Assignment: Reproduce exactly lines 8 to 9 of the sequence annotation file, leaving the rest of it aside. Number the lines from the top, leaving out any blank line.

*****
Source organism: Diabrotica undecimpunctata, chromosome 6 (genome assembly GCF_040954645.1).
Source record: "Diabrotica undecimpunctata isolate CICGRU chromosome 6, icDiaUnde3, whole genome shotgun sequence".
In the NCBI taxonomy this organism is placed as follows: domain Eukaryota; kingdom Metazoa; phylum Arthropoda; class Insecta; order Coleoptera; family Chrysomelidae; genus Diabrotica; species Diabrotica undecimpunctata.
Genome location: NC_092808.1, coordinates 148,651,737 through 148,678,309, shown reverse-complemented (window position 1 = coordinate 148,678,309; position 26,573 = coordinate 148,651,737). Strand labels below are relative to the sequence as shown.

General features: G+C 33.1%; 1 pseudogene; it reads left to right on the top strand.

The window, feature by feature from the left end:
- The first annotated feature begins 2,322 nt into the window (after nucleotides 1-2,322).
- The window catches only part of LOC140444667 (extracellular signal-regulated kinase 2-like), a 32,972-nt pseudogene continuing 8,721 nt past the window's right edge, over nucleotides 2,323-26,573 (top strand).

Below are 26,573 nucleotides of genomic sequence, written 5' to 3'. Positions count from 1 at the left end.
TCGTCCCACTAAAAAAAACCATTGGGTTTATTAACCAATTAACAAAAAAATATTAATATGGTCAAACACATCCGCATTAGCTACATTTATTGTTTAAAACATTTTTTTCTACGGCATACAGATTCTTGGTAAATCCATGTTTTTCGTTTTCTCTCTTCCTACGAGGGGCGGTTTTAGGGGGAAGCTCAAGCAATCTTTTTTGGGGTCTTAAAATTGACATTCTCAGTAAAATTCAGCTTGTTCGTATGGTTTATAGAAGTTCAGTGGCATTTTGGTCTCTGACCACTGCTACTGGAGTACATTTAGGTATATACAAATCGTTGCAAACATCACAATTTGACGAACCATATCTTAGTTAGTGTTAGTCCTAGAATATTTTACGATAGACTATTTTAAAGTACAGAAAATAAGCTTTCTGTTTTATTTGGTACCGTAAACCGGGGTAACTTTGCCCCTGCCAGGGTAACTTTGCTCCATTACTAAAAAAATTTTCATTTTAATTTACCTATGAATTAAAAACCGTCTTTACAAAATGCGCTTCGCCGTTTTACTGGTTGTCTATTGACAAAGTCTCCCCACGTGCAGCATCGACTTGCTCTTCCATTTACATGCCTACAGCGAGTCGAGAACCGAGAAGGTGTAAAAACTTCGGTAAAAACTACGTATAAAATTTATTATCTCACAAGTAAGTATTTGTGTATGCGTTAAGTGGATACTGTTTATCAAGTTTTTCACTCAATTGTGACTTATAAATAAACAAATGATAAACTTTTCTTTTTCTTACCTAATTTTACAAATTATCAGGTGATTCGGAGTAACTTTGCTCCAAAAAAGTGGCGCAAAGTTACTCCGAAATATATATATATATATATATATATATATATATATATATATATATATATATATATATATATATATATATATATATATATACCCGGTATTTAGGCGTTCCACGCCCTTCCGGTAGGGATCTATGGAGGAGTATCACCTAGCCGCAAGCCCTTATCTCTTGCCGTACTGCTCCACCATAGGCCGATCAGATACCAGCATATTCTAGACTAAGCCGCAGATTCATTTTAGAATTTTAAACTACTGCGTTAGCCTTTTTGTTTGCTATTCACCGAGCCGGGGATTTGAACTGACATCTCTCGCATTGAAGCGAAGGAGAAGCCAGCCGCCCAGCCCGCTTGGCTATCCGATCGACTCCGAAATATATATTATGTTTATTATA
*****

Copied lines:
- The window catches only part of LOC140444667 (extracellular signal-regulated kinase 2-like), a 32,972-nt pseudogene continuing 8,721 nt past the window's right edge, over nucleotides 2,323-26,573 (top strand).

Below are 26,573 nucleotides of genomic sequence, written 5' to 3'. Positions count from 1 at the left end.